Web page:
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Kathleen’s Annual Spooky Musical Marathon

Well-known fact about me: Halloween is my favorite holiday. Little-known fact about me: I love musicals. Whether they are movies with songs or written for the theater, I love them all. I hum show tunes under my breath while doing every day tasks. I love to dress up, do my makeup, and go to the theater with my fiancé to see them on stage. The experience of live theater is simply unmatched. However, most of the time, tickets are too expensive, or we’re too busy – luckily for me, many musicals have been recorded or remade into movies 😉 I have an annual viewing of these musicals every Halloween:


  • Tim Burton’s The Nightmare Before Christmas/Corpse Bride

I mean, come on! You can’t have a spooky musical marathon without a little Tim Burton animation 😉 Of the two, I personally favor Corpse Bride, in which Victor accidentally marries himself to a corpse named Emily while practicing his vows for his arranged marriage to a girl named Victoria. The muted color palette of the land of the living versus the color of the land of the dead challenges your expectations; you’d probably assume it would be the other way around! The three main characters’ struggle to reconcile their misunderstanding and make the most of a bad situation is inspiring to me. While Nightmare is a classic, it just doesn’t do too much for me. I find the Nightmare-inspired levels in Kingdom Hearts more fun than the actual movie… however, Zero is just the cutest lil ghost puppy and I love him.


  • Jim Henson’s Labyrinth

This cult classic starring the late David Bowie and Jennifer Connelly is a new addition to this year’s rotation. In a moment of frustration, the imaginative Sarah wishes the Goblin King would take her baby stepbrother, Toby, away. To her astonishment, the Goblin King shows up and abducts Toby. Sarah must navigate his realm, where nothing is as it seems, and outwit the master trickster himself to save her baby brother. The world building is whimsical and dark. All of Jim Henson’s creatures are crafted beautifully. And, of course, who doesn’t enjoy Bowie’s music?


  • The Phantom of the Opera

This classic Beauty and the Beast type story takes place in Paris in 1881, where we see the titular Phantom’s obsession with chorus girl Christine Daaé unfold. For her part, Christine is caught between her fascination with, physical attraction to, and desire to save the Phantom, but also her love of her childhood friend and betrothed, Raoul. Joel Schumacher’s rendition is beautifully rendered in a gothic style. While not particularly “scary” in the traditional sense, it’s frightening to see the lengths that an obsessed man will go to win the heart of a woman, and frightening how the Phantom is cast as a tragic figure more often than a creepy one… But if it’s Gerard Butler, it’s okay, right??? /sarcasm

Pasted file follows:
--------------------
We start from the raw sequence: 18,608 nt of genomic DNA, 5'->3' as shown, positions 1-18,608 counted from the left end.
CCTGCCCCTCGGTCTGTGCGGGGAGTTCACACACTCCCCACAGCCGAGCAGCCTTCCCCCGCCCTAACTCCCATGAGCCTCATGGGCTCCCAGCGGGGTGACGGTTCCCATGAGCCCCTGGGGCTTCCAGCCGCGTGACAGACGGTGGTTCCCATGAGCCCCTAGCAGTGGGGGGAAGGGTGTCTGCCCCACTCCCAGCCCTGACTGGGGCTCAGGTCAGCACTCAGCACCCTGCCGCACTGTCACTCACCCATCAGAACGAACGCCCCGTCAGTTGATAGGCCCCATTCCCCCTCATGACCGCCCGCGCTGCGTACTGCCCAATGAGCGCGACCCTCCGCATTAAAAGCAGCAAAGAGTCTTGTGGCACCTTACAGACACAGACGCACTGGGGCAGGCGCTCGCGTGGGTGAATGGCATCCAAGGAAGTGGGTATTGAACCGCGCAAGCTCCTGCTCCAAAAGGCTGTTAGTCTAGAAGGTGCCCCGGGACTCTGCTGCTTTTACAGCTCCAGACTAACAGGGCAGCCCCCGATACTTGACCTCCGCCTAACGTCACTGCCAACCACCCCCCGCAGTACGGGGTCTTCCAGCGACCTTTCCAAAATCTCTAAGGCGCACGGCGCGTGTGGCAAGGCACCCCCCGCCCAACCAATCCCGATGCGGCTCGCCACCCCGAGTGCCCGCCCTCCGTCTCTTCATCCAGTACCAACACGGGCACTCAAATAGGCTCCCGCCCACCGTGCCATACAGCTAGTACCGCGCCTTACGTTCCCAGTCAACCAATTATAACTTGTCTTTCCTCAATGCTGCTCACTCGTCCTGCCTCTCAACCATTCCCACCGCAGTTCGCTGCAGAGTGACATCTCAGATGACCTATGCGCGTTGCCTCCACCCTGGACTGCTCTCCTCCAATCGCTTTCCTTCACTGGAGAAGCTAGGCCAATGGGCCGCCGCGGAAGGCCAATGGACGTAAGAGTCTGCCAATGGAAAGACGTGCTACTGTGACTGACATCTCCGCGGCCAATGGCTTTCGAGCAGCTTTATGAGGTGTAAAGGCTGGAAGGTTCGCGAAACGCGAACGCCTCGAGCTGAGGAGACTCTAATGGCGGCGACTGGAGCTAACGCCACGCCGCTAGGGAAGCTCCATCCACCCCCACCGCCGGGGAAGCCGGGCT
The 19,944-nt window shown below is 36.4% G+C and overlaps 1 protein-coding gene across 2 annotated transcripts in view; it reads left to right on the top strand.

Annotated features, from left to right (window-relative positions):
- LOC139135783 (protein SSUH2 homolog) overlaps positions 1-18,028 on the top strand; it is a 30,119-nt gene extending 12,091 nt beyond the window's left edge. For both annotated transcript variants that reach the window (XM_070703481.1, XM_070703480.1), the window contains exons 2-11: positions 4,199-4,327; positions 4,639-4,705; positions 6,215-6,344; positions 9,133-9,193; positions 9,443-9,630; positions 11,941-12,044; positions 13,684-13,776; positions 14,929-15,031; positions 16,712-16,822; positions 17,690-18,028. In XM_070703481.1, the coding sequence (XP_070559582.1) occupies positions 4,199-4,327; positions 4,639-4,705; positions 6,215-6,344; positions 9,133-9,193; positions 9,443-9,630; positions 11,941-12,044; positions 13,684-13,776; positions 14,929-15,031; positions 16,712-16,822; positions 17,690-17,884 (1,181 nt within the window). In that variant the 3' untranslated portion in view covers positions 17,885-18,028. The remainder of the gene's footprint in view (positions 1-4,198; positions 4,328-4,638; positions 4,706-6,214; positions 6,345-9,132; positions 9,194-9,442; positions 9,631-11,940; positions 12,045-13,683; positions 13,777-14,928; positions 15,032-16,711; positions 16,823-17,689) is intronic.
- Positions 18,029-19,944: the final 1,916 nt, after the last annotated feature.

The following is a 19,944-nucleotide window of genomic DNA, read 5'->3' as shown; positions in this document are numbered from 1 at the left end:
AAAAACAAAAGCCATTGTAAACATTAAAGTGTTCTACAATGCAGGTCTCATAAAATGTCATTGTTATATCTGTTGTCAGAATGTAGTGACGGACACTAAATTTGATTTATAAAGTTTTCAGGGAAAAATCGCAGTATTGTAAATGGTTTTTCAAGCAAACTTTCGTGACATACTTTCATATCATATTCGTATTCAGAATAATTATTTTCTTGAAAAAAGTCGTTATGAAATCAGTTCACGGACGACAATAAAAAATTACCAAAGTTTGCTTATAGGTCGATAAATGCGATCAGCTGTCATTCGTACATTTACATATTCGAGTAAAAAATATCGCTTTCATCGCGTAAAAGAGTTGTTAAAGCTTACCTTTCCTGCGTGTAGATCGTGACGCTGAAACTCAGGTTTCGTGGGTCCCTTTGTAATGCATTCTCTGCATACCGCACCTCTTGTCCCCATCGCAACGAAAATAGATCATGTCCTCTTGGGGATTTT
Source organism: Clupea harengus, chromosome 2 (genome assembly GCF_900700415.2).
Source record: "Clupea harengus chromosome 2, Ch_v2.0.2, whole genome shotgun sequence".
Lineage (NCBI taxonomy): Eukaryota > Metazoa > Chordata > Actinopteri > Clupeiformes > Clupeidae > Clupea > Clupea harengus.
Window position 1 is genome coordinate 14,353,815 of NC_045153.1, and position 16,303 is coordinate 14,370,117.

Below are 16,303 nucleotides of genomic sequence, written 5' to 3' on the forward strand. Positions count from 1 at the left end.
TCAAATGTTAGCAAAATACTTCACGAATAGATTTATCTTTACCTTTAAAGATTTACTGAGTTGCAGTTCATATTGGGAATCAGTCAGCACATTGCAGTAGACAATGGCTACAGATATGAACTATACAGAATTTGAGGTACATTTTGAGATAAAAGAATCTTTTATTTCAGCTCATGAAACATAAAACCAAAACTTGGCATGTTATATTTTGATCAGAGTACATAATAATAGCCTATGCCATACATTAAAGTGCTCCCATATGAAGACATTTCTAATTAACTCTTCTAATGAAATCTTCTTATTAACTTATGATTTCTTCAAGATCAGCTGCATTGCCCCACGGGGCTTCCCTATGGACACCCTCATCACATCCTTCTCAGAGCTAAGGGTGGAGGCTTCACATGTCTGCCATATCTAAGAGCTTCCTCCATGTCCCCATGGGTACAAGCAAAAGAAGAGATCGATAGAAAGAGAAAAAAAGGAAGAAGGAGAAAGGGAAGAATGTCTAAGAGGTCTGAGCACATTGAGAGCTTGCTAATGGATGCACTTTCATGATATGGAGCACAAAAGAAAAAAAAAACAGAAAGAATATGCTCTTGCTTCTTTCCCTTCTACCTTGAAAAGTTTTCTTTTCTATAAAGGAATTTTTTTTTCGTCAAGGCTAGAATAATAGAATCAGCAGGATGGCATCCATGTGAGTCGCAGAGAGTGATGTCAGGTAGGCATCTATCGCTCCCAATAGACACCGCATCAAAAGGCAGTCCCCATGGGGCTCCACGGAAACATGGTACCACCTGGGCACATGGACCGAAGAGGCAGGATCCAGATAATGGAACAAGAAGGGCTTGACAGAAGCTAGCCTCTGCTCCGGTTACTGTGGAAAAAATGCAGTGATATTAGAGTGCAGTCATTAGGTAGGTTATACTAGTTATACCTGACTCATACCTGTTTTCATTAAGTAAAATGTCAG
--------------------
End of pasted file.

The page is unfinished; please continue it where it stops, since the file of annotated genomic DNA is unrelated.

• Repo! The Genetic Opera

I was introduced to this movie by a high school friend, and was instantly fascinated. In a not-so-distant future, a corporation called GeneCo offers transplants to the population of a world that’s suffered from an epidemic of organ failure. There is a price to their services, however. If a patient fails to pay, the Repo Man will hunt them down and take the organ back by any means necessary. Science fiction, horror, black humor, drama, and tragedy are blended here in a catchy rock opera format. You are drawn into the world and not let go until the end, when you sit back and ruminate upon it some more.


  • Sweeney Todd: The Demon Barber of Fleet Street

This Stephen Sondheim production based on London’s urban legend is my favorite musical. I’ve seen the Tim Burton movie, and a YouTube upload of the original 1982 run with Len Cariou and Angela Lansbury, dozens of times. I’ve seen two different live productions: one with a boy not worth mentioning during my college years, and one with my fiancé just a few years ago. That last production was easily the best I’ve ever seen.

Now, you might be thinking. Why the heck is THIS your favorite musical, Kathleen? It’s about a couple of crazy cats who kill people and bake them into pies! Well, yes, but also no. It’s the allegory that really makes it my favorite. The entire story is a metaphor for the way society “eats,” or takes advantage of, the lowly, the disadvantaged, and the castoffs. It’s why the climax of the story is so satisfying, when one of those castoffs finally gets his comeuppance against the high society person who wronged him.

… Or something =P

Any of these musicals your favorites, too? Any more spooky ones to add to the list for next Halloween? ;D

– Kathleen

Disney’s Aladdin

Have we reviewed a musical here before?

*crickets and tumbleweeds*

I feel like I do a lot of firsts here =P